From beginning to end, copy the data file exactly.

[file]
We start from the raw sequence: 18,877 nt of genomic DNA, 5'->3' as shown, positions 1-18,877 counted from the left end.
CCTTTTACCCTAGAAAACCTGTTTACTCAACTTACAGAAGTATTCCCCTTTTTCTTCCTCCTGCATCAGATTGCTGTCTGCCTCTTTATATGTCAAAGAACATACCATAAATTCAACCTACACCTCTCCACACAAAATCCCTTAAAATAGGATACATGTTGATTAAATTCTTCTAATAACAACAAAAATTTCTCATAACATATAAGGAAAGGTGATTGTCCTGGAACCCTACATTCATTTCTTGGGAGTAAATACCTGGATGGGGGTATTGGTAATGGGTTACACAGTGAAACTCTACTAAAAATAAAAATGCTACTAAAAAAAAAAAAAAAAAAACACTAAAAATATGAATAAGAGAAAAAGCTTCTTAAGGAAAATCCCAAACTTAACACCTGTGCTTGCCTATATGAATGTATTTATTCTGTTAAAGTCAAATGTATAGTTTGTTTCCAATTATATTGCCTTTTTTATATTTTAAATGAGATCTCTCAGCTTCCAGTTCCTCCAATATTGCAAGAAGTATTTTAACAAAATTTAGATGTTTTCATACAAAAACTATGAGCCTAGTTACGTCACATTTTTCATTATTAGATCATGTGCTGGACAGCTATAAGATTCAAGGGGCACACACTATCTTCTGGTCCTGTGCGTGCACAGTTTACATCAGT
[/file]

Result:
We start from the raw sequence: 18,877 nt of genomic DNA, 5'->3' as shown, positions 1-18,877 counted from the left end.
CCTTTTACCCTAGAAAACCTGTTTACTCAACTTACAGAAGTATTCCCCTTTTTCTTCCTCCTGCATCAGATTGCTGTCTGCCTCTTTATATGTCAAAGAACATACCATAAATTCAACCTACACCTCTCCACACAAAATCCCTTAAAATAGGATACATGTTGATTAAATTCTTCTAATAACAACAAAAATTTCTCATAACATATAAGGAAAGGTGATTGTCCTGGAACCCTACATTCATTTCTTGGGAGTAAATACCTGGATGGGGGTATTGGTAATGGGTTACACAGTGAAACTCTACTAAAAATAAAAATGCTACTAAAAAAAAAAAAAAAAAAACACTAAAAATATGAATAAGAGAAAAAGCTTCTTAAGGAAAATCCCAAACTTAACACCTGTGCTTGCCTATATGAATGTATTTATTCTGTTAAAGTCAAATGTATAGTTTGTTTCCAATTATATTGCCTTTTTTATATTTTAAATGAGATCTCTCAGCTTCCAGTTCCTCCAATATTGCAAGAAGTATTTTAACAAAATTTAGATGTTTTCATACAAAAACTATGAGCCTAGTTACGTCACATTTTTCATTATTAGATCATGTGCTGGACAGCTATAAGATTCAAGGGGCACACACTATCTTCTGGTCCTGTGCGTGCACAGTTTACATCAGT